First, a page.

Daniel Garrie, a general counsel and managing partner at Law and Forensics, has been writing a four-part series on Westlaw Insider regarding how attorneys can work with cloud based services. He said the cloud can offer great value to lawyers, but they must watch for hidden costs and security issues.

It's also important for lawyers to remember that the cloud can be upgraded or downgraded in features if something else is needed, such as more capacity for data. Upgrades could limit or eliminate types of data that could be used, he wrote, so attorneys must be cognizant of potential data "spoliation" risks when upgrading.

"Before adopting or deploying cloud based solutions for your enterprise, or for a specific litigation matter, client and counsel should carefully evaluate the issues discussed across this series of postings, including comprehensive conversations with the IT, business and legal units," he wrote on the website. "Otherwise, the company and the firm may be exposed to unanticipated and unnecessary risks and costs."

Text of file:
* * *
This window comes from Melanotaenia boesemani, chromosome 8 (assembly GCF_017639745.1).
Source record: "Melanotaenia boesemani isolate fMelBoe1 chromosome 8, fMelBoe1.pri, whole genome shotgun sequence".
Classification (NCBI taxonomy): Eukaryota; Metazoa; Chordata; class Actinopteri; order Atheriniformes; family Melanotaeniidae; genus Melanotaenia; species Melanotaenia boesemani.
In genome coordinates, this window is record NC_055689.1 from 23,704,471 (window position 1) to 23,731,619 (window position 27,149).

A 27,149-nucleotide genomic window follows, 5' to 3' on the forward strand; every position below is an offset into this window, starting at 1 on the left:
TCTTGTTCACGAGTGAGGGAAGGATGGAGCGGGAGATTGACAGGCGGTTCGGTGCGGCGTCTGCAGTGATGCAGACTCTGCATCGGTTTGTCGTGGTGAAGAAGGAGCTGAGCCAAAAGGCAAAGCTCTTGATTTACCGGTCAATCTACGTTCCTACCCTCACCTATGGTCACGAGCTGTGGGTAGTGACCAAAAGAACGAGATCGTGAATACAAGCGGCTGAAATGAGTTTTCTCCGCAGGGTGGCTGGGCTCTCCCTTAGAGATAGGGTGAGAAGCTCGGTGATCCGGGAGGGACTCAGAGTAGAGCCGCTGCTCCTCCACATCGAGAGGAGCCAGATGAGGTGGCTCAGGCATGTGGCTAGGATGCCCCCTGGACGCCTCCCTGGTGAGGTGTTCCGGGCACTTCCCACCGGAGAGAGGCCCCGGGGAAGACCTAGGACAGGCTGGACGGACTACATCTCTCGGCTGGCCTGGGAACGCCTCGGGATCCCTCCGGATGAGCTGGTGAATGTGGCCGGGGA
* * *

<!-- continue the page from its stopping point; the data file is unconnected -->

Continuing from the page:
The American Bar Association's book "Cloud Computing For Lawyers" could be helpful for attorneys looking into cloud based services. The book addresses issues such as security, privacy, the risks and benefits of the cloud and the current state of the technology.